October 2, 2015; Quartz
Throughout the world, education is considered at least part of the lifeline to new opportunities, particularly for children living in poverty. In 2003, Kenya declared primary school education to be free and compulsory. In the decade that followed, foreign aid poured in, the number of schools increased, and today most children are enrolled. At the same time, school fees have multiplied, even for families living in the slums of Nairobi. Since most of the schools serving children in the capital’s poorest areas are unregistered, the quality of education they provide is difficult to measure. As a result, many wonder whether Western donations are well spent.
Kenya is located on the eastern coast of Africa. It is a country of 44 million people and boasts the biggest economy in east Africa. Twelve years ago, the government focused a significant portion of its resources on educating its children, and as a result nearly nine out of ten Kenyans under the age of 11 are now enrolled in school.
While the number of children in school is increasing, so have the school fees that families pay. Not surprisingly, wealthy children are sent to private schools with correspondingly high fees. At the same time, even less well off Kenyans question the quality of the public schools and opt instead for low-fee private primary schools. Between 2010 and 2014, the number of children in public schools dropped by over six percent. Even those families that do send their children to public schools are subject to some fees, including uniform and testing fees.
Kenyan families have reason to believe public schools are failing. According to a 2013 World Bank report, public school teachers were absent almost half of the time, leading to children receiving on average slightly more than two hours of instruction. A second study discovered that only one-third of teachers at these schools scored a minimum of 80 percent on exams of curriculum it was their job to teach.
Additionally, research completed by Concern Worldwide found that the schools located in the slums of Nairobi were suffering a cumulative shortage of 250 teachers. (Schools located outside of the slums are only short around seven teachers.) The shortage has led to more than eighty percent of classrooms in the slums exceeding the government-stipulated ratio of 1 teacher per 45 children; three of these schools have a ratio of over one hundred children per teacher.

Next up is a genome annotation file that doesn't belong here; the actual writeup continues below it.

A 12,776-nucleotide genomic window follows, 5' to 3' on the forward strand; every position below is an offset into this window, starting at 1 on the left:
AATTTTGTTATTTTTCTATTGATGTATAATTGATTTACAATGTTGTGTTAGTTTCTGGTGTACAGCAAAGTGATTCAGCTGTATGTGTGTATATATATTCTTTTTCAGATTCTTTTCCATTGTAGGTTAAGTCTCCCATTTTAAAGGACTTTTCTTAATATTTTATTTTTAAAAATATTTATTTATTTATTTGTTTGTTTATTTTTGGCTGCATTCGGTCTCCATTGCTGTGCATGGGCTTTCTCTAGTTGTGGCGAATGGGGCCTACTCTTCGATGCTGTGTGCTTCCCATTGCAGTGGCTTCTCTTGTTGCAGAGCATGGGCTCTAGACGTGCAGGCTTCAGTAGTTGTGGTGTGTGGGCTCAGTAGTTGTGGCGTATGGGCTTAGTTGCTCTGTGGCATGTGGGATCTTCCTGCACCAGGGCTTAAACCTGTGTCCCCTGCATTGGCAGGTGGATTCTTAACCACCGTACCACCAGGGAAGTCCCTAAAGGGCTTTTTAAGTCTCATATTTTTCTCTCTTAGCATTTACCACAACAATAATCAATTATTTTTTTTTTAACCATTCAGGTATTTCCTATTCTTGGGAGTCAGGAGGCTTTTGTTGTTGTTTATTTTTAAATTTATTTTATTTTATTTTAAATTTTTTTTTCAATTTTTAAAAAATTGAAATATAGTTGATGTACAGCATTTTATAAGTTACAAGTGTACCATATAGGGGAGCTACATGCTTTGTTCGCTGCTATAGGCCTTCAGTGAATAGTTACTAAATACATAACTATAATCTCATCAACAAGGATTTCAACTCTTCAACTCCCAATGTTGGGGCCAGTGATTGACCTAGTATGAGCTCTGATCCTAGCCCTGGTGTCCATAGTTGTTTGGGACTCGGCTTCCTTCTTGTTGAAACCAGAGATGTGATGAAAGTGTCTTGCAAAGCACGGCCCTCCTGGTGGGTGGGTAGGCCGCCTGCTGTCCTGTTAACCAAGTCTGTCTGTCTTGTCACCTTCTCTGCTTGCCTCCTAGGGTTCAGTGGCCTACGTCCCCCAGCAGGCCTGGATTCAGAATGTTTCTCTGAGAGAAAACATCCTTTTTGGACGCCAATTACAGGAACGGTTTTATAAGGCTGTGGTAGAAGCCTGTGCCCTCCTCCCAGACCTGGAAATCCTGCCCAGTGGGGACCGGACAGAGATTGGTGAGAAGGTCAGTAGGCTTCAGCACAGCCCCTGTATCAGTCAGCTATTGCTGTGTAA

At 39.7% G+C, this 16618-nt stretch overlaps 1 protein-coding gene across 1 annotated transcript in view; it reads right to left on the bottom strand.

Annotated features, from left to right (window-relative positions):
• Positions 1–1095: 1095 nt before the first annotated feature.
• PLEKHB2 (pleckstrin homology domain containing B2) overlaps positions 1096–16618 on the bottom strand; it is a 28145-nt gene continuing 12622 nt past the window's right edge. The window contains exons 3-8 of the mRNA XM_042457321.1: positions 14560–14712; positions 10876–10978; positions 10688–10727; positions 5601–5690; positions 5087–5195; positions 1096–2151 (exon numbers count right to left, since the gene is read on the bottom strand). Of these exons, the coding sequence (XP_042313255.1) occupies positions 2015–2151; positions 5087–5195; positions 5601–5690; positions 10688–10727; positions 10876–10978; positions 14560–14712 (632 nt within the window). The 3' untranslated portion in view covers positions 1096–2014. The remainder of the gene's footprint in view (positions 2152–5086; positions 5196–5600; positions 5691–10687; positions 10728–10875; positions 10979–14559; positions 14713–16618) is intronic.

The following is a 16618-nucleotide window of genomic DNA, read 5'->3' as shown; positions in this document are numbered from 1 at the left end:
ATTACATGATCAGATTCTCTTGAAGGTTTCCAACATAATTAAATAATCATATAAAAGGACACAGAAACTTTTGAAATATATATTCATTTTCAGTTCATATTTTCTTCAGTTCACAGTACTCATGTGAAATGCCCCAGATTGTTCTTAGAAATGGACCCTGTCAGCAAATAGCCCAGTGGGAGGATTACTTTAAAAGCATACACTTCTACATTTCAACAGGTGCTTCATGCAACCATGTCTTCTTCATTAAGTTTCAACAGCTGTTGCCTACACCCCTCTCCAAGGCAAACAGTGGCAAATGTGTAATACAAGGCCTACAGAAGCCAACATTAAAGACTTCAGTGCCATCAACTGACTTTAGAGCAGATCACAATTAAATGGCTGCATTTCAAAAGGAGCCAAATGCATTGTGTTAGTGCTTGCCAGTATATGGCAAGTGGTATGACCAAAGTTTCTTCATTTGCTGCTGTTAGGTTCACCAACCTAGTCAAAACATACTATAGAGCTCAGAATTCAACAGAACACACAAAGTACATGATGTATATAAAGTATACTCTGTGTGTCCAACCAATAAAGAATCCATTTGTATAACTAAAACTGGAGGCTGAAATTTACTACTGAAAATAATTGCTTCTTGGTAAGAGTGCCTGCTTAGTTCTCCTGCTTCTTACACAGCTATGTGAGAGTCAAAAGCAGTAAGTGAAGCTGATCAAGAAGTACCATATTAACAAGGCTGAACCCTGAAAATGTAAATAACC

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The growth in private primary schools began in the 1980s as the population ballooned by almost four percent, one of the largest rises in such rates in the world. At that time, the Kenyan government encouraged education entrepreneurs to build schools to help keep up with demand. Outside funds increased as the schools and their leaders attracted the attention and support of foreign donors. From 2001 to 2009, the number of private schools doubled.
The Africa Population and Health Research Center, a leading research institute located in Nairobi, found more than 60 percent of Kenyan children, or 300,000, attend the low-fee schools. Families earning less than $1 US a day, barely able to put food on the table, still pay between $1500 and $3000 US to send their children to these low-fee schools. Those lucky enough to continue schooling at the secondary level attend schools with more modest fees, starting at $1200 in the poorer communities.
Sadly, while fees are rising, the quality may not be. Most of the low-fee private primary schools are not registered with the Department of Education, leaving the educational entrepreneurs running them with the opportunity to pocket the fees and foreign donations. Unregistered schools don’t get the same scrutiny as registered schools, and therefore the quality of education is unclear. Adding to the injustice, unregistered schools are not eligible for the public grants provided to registered schools, including those attended by the wealthy.
The winners are the children living outside of the city, attending registered schools and paying less in tuition. Enrollment at these schools has tripled from four percent in 2005 to twelve percent currently. Competition for children is fierce, and only stellar teachers are employed. According to research from the Brookings Institution, fees for these schools are two-thirds of what schools in the “free” public system charge.
Sadly, the injustice continues at the secondary level. The quota admissions process at these schools sets aside one of every four places for public feeder schools. Therefore, the children attending the low-fee schools in the nation’s capital compete with wealthy children attending high-performing private schools for the limited number of spots.
Fixing this dysfunction begins with the Kenya Ministry of Education, Science, and Technology. First, all schools need to be scrutinized and regulated. Second, government education grants must follow children, and if the schools they attend do not deserve the funds, the grants should be given directly to the families to subsidize fees and other educational expenses.—Gayle Nelson